Brewing white tea

White and yellow teas are among the most subtle.

Aug 22nd, '09, 02:20
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Brewing white tea

by ummaya » Aug 22nd, '09, 02:20


I just ordered the Adagio white tea sampler and I would like to know if you recommend the 2 brewing methods on this page (I picked this web site because it seems quite a reliable one with high quality products):

I also have seen on other web sites such recommendation as : "Only steep the tea for about a minute for the first steeping" (3 sites recommended the one minute steeping) or "Steep the white tea for three minutes" others 2 minutes. One minute instead of two minutes is understandable , two instead of three also but one minute instead of five! It seems like they are talking about different teas.

About the temperature, in some sites they recommend a temperature of 175F-180F on other sites 195F and even 210F

Is brewing white tea with my kyusu , out of question ?

Aug 22nd, '09, 04:01
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Re: Brewing white tea

by eoolongcom » Aug 22nd, '09, 04:01

Actually differenct brewing time and water temperature will have different taste and Nutrition.

Generally, around 2 to 2.5 grams of tea per 200 ml (6 ounces) of water, or about 1.5 teaspoons of white tea per cup, should be used. White teas should be prepared with 80°C (180°F) water (not boiling) and steeped for 2 to 3 minutes. Many tea graders, however, choose to brew this tea for much longer, as long as 10 minutes on the first infusion, to allow the delicate aromas to develop. Finer teas expose more flavor and complexity with no bitterness. Lower grade teas do not always stand this test well and develop bitter flavors or tannins. On successive brews (white teas produce three very good brews and a fourth that is passable), extend the time by several minutes per brewing. The third brew may require as long as 15 minutes to develop well. Temperature is crucial: if it is too hot, the brew will be bitter and the finer flavors will be overpowered.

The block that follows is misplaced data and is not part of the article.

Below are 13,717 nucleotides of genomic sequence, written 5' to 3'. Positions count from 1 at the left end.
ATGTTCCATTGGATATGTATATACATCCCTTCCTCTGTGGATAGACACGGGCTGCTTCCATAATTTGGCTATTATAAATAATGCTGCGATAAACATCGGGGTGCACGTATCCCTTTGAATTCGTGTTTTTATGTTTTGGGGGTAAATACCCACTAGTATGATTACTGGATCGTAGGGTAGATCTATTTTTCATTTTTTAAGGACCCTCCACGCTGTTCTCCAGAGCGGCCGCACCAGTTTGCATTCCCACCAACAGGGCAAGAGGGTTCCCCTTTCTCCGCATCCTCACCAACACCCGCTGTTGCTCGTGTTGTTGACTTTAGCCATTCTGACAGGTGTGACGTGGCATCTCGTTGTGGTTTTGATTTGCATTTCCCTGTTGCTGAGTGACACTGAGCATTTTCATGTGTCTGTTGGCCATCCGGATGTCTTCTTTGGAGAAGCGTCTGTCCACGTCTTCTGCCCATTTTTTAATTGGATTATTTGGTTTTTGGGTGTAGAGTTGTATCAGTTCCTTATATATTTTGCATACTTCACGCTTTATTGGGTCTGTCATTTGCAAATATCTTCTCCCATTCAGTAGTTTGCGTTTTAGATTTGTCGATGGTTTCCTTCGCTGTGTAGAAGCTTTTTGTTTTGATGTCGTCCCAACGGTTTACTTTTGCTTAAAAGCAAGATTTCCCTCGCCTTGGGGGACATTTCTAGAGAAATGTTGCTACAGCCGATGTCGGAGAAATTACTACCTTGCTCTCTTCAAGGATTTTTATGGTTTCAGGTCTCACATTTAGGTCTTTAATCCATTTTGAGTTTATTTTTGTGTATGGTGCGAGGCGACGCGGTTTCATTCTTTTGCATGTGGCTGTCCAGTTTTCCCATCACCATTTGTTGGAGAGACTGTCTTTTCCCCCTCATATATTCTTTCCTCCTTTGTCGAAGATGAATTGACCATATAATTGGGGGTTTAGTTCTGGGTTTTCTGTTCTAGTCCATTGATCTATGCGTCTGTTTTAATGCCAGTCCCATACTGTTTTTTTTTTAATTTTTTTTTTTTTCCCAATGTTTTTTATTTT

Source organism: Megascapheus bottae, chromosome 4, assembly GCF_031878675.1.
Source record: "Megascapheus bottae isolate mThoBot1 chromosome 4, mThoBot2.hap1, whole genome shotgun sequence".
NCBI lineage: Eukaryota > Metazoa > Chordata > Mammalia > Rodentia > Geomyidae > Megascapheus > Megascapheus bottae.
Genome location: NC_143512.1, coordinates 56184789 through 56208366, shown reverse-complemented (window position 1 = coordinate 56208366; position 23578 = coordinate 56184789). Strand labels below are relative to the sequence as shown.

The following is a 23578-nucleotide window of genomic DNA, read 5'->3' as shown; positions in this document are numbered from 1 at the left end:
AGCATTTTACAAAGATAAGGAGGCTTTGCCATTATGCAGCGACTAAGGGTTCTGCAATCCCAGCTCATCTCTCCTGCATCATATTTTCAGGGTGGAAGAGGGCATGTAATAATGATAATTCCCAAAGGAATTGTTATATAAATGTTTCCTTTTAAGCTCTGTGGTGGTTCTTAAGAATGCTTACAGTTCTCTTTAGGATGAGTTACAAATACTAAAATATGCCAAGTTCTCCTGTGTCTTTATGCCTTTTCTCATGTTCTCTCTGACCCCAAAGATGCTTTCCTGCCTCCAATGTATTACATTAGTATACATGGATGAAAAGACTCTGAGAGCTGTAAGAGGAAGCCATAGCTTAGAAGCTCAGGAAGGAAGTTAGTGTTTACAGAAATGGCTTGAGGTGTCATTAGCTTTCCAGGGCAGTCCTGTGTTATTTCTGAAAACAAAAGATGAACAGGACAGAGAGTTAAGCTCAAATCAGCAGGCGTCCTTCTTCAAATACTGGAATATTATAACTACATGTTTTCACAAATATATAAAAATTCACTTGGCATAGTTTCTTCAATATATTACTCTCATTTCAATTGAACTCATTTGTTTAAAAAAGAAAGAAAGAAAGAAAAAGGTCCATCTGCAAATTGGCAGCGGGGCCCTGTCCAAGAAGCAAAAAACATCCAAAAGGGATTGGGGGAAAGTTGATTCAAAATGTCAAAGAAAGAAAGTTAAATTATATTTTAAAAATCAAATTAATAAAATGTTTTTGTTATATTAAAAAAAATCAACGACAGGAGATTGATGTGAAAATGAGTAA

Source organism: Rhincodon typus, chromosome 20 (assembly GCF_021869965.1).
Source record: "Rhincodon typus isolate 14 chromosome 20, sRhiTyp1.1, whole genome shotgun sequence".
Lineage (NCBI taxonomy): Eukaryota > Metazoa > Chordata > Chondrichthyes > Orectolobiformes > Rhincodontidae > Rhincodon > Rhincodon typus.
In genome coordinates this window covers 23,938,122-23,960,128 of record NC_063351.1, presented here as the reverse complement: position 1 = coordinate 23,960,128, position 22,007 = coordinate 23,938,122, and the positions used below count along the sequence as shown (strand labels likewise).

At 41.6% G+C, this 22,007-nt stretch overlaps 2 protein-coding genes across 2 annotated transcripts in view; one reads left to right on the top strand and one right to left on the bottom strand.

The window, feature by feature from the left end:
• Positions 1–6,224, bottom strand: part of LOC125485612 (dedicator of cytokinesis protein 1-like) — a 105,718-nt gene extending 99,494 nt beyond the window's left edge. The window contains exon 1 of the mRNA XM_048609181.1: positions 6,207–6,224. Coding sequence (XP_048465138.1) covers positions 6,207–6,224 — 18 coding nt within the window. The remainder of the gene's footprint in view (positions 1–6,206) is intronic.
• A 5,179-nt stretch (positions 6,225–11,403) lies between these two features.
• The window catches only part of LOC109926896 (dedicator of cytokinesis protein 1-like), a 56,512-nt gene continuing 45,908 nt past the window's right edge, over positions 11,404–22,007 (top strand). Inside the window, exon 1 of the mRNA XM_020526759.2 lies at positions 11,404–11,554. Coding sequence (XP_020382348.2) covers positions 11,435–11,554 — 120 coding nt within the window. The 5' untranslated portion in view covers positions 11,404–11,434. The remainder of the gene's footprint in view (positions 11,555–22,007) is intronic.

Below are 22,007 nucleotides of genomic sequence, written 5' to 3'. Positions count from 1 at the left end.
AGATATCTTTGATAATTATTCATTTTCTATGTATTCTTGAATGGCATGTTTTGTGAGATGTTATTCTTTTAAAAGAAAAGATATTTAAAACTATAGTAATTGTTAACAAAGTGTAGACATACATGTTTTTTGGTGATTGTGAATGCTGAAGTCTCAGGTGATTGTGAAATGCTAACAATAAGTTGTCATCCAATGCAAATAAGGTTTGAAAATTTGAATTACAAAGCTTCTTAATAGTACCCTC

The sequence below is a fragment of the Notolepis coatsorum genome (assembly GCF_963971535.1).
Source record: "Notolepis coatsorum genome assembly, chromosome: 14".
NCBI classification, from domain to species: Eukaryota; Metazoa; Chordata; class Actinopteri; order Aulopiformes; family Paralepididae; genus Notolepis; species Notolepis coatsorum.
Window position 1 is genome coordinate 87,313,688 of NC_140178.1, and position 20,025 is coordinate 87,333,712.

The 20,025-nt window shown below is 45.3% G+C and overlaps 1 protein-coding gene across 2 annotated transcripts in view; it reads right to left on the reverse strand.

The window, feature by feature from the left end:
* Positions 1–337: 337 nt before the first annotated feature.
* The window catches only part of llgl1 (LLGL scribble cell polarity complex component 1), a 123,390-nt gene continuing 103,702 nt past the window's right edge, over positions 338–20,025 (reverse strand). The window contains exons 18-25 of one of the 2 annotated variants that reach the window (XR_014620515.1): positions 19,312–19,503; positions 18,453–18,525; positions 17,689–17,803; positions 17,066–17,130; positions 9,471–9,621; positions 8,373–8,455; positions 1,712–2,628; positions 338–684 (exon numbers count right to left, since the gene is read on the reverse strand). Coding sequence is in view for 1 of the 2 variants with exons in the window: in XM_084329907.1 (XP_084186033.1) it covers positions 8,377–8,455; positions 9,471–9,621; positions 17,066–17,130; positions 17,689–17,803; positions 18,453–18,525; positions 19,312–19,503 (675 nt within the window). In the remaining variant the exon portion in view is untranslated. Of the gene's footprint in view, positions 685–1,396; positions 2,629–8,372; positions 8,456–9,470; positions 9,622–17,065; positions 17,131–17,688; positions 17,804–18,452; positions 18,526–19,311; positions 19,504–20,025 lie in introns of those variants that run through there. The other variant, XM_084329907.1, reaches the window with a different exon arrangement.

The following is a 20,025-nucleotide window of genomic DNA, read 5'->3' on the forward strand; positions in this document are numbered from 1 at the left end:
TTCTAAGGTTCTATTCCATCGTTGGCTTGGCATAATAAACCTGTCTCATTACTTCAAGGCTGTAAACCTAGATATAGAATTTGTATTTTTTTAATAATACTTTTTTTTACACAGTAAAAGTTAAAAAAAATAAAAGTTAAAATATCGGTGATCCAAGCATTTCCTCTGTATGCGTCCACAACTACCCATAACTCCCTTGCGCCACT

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Aug 26th, '09, 07:46
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Re: Brewing white tea

by Rainy-Day » Aug 26th, '09, 07:46

I don't know about kyusu, I just ordered my first one today. But I've been a great fan of white teas for many years, my favorite all time tea (of all kinds) is silver needle, and, first of all, I liked some adagio teas but they're probably not the greatest source of whites. But, with that in mind, I always brew whites in a large glass pot without an infuser, and then decant into a 2nd glass pot. For infusion time you have to look at what type of white it is, and how big the leaves are, and how many broken up leaves/ dust is there. I would say for a decent Pai Mutan (white peony), you're talking about ~165F - I actually don't have an accurate thermometer so this is more of a guess, and a brewing time of 3-3.5 minutes. For a good silver needles, let's say 170-180F and 4-5.5 minutes. If there's a lot of broken up leaf, dust, you might try 2-2.5 minutes, but it probably won't be very good anyway.

By the way, I only ever liked Pai Mutan and Silver needles, all other whites have been a disappointment so far. But Pai Mutan and SN are some of the best teas out there..

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Sep 11th, '09, 03:36
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Re: Brewing white tea

by Oni » Sep 11th, '09, 03:36

If you get authentic Bai Hao Yin Zhen, you will need more leaves than for green tea, I only tried An Ji Bai Cha, it was very sweet, no bitterness, but to feint with 3 grams, I suggest 5 - 10 grams/150ml - 200ml, I use a 220 ml tall glass, I fill it acording to tasting and visuals, so I start with 150 ml, if it is too strong I add more water to dilute, that is as easy as it gets, do not watch time, relax and drink when you feel it is brewed enough.

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Feb 12th, '10, 13:34
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Re: Brewing white tea

by AlexZorach » Feb 12th, '10, 13:34

Many types of white tea I like to steep for only a single infusion of 10 minutes or more. But it varies hugely on the tea. I don't really like silver needle, but when I drink it I like to steep it for a very long time.

The only thing to watch for is astringency--some of the cheaper white teas can become very astringent if brewed for that long.

Just experiment!

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